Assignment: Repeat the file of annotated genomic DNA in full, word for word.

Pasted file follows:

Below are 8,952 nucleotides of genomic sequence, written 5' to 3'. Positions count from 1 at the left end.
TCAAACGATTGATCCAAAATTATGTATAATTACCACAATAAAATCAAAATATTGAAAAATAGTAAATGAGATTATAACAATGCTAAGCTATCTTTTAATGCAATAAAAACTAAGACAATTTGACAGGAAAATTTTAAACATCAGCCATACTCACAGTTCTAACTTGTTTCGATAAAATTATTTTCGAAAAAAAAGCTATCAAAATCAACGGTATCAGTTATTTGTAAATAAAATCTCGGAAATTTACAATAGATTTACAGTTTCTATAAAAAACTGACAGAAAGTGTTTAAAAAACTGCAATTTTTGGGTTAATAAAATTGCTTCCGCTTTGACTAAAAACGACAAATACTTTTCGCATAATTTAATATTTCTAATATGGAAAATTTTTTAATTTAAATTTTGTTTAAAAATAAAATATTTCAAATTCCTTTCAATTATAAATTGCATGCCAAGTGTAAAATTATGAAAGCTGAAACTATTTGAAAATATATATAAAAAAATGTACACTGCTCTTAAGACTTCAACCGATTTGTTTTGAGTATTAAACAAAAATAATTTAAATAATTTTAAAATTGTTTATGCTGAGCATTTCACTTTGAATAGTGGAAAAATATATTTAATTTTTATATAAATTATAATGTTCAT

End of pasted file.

Below are 8,952 nucleotides of genomic sequence, written 5' to 3'. Positions count from 1 at the left end.
TCAAACGATTGATCCAAAATTATGTATAATTACCACAATAAAATCAAAATATTGAAAAATAGTAAATGAGATTATAACAATGCTAAGCTATCTTTTAATGCAATAAAAACTAAGACAATTTGACAGGAAAATTTTAAACATCAGCCATACTCACAGTTCTAACTTGTTTCGATAAAATTATTTTCGAAAAAAAAGCTATCAAAATCAACGGTATCAGTTATTTGTAAATAAAATCTCGGAAATTTACAATAGATTTACAGTTTCTATAAAAAACTGACAGAAAGTGTTTAAAAAACTGCAATTTTTGGGTTAATAAAATTGCTTCCGCTTTGACTAAAAACGACAAATACTTTTCGCATAATTTAATATTTCTAATATGGAAAATTTTTTAATTTAAATTTTGTTTAAAAATAAAATATTTCAAATTCCTTTCAATTATAAATTGCATGCCAAGTGTAAAATTATGAAAGCTGAAACTATTTGAAAATATATATAAAAAAATGTACACTGCTCTTAAGACTTCAACCGATTTGTTTTGAGTATTAAACAAAAATAATTTAAATAATTTTAAAATTGTTTATGCTGAGCATTTCACTTTGAATAGTGGAAAAATATATTTAATTTTTATATAAATTATAATGTTCAT